Smitten Kitchen: Cooking Fearlessly from a Tiny Kitchen
In the beginning it was a lot of my favorite recipes … as time went on, I became more confident in the kitchen and the recipes reflected it.
When you're looking for comfort food with distinction, Smitten Kitchen won't disappoint. This beautiful, accessible and always fresh destination for food lovers is the brainchild of Deb Perelman - the founder, cook, writer, and photographer behind the whole operation. She's also proof that you don't have to have a huge kitchen to pull off great dishes – she calls her workshop a "42 square foot circa-1935 sort of half-galley kitchen with a 24 foot footprint, a single counter, tiny stove, checkered floor and a skylight." It doesn't matter, the results and recipes that emerge are heavenly.
We checked in with Deb about her about her readers' favorite recipes, what food writers inspire her – and a sneak peek of what to expect in the new Smitten Kitchen Cookbook due this October.
You've been creating Smitten Kitchen for over 5 years. How do you decide what makes it onto the site - how has that changed since you started? What I put on the site has shifted, but only a little. In the beginning it was a lot of my favorite recipes, or just something random I'd made for dinner the night before. It was mostly other people's recipes, barely adapted. As time went on, I became more confident in the kitchen and the recipes reflected it. At first they were lightly tweaked, then heavily, then completely rewritten and nowadays, most of the recipe ideas that nag at me until I get them made are things I haven't seen anyone else do, so I approach them from scratch.
How did you go from writing B2B articles to creating an amazing food site?! A better question is what I was doing writing B2B articles at all! I didn't exactly have a gift for it. But I needed a job where I could hone my writing skills and they took me in. I learned a lot but I don't think anyone ever mistook it for my passion.
You've got a book on the way (congrats!). How do you decide what makes it into the book vs. the blog? I decided on a book recipe list very, very early on (as soon as I started writing the proposal) so most ideas I've had since then have gone on the site. It's surprised me how little I wavered from the list; I hope it's a sign that they were the best recipes for it. The Smitten Kitchen Cookbook will be out in October and I really hope people are as excited about it as I am. I worked on it almost constantly for 2+ years, nearly driving myself crazy trying to create new recipes that would make me stop in my tracks in a bookstore and immediately want to take it home. I hope others will feel the same.
Cookbooks… what are you favorites? Which ones would you not want to live without? I am tremendously fond of Julia Child; even when I don't make her recipes to the letter, her knowledge of how to work with ingredients, even average ones, is timeless. Sunday Suppers at Lucques remains one of my favorite places to go for a stand-out dinner party meal. The Ottolenghi and Moro cookbooks make me constantly hungry and Tamar Adler's new book, An Everlasting Meal is so wonderful, it makes it impossible not to put it down and immediately start cooking.
What are your all-time most popular posts/recipes on Smitten Kitchen? Mostly sweet things. Probably the Chocolate Peanut Butter Cake, my Mom's Apple Cake, Strawberry Summer Cake and the Red Wine Chocolate Cake. Those have some of the highest comment counts. Among savory things, recipes with cheese seem to get passed around the most (Roast Tomato Soup with Broiled Cheddar, Whole Wheat Goldfish Crackers, etc.)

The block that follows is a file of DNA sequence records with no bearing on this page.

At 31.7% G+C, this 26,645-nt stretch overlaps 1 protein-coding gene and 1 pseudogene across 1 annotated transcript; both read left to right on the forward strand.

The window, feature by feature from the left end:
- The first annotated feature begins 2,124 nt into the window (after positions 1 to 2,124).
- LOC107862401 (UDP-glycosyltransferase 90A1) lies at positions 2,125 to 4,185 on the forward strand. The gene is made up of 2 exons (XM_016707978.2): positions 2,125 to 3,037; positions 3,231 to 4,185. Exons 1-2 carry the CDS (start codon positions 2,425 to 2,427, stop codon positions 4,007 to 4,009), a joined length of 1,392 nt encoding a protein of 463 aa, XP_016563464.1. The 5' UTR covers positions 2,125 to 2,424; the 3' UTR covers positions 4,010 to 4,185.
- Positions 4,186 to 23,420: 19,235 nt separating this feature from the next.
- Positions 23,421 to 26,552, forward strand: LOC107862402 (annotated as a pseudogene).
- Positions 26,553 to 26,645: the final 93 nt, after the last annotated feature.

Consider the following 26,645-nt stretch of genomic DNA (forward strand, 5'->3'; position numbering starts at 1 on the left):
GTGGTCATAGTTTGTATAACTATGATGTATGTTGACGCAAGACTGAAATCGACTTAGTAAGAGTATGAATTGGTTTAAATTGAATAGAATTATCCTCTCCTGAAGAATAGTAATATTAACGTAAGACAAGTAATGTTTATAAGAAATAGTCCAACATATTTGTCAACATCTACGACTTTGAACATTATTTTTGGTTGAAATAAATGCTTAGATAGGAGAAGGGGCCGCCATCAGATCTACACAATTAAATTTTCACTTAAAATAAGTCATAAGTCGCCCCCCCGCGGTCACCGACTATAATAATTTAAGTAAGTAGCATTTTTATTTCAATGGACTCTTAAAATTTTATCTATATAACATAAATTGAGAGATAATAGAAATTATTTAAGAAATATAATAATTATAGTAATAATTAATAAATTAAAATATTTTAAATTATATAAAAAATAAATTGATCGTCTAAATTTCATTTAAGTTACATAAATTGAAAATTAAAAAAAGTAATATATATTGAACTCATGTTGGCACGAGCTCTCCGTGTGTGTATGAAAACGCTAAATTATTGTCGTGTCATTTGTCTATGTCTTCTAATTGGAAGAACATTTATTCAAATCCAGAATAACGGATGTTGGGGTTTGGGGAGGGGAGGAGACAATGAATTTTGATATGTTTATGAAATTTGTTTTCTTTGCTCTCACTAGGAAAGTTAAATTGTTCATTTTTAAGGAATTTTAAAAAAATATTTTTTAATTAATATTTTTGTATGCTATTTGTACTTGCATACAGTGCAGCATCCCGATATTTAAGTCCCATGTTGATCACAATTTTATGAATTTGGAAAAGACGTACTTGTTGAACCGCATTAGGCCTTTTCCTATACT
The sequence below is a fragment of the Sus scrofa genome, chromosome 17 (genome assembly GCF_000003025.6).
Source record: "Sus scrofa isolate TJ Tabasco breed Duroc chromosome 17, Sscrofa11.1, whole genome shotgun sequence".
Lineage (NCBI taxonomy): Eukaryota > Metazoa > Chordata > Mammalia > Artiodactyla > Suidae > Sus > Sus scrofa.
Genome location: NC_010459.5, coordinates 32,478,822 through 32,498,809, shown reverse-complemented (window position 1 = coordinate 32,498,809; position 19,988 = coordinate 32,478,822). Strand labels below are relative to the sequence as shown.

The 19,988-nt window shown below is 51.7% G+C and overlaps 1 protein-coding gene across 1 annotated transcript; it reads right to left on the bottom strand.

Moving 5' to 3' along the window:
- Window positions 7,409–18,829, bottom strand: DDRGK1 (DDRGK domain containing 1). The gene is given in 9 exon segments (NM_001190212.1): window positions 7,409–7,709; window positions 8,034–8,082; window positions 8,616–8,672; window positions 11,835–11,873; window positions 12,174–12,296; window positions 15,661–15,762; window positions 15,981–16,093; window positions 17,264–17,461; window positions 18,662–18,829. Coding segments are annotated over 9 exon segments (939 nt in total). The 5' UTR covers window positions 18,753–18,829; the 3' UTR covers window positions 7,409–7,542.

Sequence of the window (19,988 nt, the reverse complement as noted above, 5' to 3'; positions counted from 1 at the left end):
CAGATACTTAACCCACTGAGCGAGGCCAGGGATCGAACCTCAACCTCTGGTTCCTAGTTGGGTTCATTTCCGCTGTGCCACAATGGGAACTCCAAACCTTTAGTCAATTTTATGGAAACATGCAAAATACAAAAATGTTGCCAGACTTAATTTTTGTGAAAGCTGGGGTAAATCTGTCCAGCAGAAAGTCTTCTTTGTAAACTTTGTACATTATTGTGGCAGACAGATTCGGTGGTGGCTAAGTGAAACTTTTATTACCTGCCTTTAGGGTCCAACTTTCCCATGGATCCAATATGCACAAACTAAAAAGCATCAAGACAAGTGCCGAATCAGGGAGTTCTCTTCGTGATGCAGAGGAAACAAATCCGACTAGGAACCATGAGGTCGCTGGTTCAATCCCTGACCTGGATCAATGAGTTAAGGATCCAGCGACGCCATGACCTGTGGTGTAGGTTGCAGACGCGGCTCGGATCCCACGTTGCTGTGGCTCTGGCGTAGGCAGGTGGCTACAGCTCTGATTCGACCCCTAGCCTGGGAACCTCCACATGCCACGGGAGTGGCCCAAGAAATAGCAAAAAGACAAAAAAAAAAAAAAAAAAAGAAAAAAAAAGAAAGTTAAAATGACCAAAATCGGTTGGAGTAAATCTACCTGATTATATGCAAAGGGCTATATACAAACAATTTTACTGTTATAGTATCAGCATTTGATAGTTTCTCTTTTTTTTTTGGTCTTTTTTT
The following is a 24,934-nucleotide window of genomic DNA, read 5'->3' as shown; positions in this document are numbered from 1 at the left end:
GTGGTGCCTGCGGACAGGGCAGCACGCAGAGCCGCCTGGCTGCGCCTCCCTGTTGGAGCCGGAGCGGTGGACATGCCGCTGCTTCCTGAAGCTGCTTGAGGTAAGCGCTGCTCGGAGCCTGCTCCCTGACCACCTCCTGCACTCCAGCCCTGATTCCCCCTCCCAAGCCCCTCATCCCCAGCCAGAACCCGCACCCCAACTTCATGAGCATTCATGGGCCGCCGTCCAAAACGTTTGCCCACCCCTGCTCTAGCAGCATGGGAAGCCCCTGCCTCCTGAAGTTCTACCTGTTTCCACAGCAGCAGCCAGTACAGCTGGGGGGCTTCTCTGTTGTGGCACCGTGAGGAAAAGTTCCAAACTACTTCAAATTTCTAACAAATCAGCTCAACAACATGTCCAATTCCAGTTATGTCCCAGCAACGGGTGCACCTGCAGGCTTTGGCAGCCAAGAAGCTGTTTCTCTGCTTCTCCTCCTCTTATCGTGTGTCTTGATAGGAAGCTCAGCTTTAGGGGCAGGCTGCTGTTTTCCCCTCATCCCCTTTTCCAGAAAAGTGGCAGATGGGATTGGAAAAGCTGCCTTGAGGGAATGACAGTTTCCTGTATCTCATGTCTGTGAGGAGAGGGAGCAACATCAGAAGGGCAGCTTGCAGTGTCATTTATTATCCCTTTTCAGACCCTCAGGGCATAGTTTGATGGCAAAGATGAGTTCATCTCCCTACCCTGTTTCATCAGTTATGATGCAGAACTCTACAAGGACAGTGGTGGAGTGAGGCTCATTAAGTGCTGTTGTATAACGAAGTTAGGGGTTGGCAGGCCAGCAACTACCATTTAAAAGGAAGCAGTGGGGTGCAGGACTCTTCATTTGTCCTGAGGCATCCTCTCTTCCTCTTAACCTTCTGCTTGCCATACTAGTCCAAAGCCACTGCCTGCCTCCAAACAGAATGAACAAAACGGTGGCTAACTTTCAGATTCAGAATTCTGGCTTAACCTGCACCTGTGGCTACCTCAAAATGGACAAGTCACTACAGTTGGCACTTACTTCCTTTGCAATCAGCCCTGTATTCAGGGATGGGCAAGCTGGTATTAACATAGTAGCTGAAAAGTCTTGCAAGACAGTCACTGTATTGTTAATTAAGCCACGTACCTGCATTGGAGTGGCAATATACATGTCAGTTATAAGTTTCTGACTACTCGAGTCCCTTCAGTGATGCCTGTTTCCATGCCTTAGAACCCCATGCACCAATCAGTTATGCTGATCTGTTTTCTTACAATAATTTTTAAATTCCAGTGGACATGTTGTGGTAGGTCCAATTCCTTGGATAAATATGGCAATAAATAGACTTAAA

Lots of your readers love it that you're also a flexitarian. Where did the inspiration for that come from? I was actually a vegetarian for a long time (from the age of 13 to 27) and because of this, meat always seems like more of a side dish to me, or something for special occasions. I think I permanent skewed the centrality of meat in my diet, and I'm glad it did. I never have to feel bummed if we "only" have roasted brussels sprouts and a salad for dinner.
What are other independent food voices you love? Who's doing it right? There are too many to list. I really read almost everything I can get my hands on about cooking or food or the economics/politics/business of food and eating. Even if something is not interesting to me per se, it's interesting to me that other people find it interesting. I read op-eds, I read newspapers' food coverage and this weekend I read a whole bunch of food magazines published by college students, which were, as a whole, excellent. And, of course, blogs. If I see a new post from 101 Cookbooks or Wednesday Chef or Orangette or Sprouted Kitchen or Will Write for Food have something new up, I will almost always stop what I'm doing to read it.
What are your personal go-to dishes – things you make for yourself, your family and friends? I've been making a lot of pizza and big salads lately. The escarole salad in this post is still one of our absolute favorites and for pizza, I usually do a riff on a margarita with one vegetable, whatever I have around, be it brussels or kale (kale is ridiculously good on pizza) or peppers. I've also (finally) warmed to roast chicken and there are two recipes in my cookbook that we've been making a lot, both on the quick side. And wild rice and whole grains, which I've discovered, delightfully, my son seems to have a bottomless interest in, so I've been using it as an excuse to always keep some cooked ones around. I have a weird obsession with skinny green beans (haricot vert) and will buy them hopelessly out of season just so I can have them around to munch on.
Smitten Kitchen is a SAY Media partner. Follow Deb on Twitter @smittenkitchen.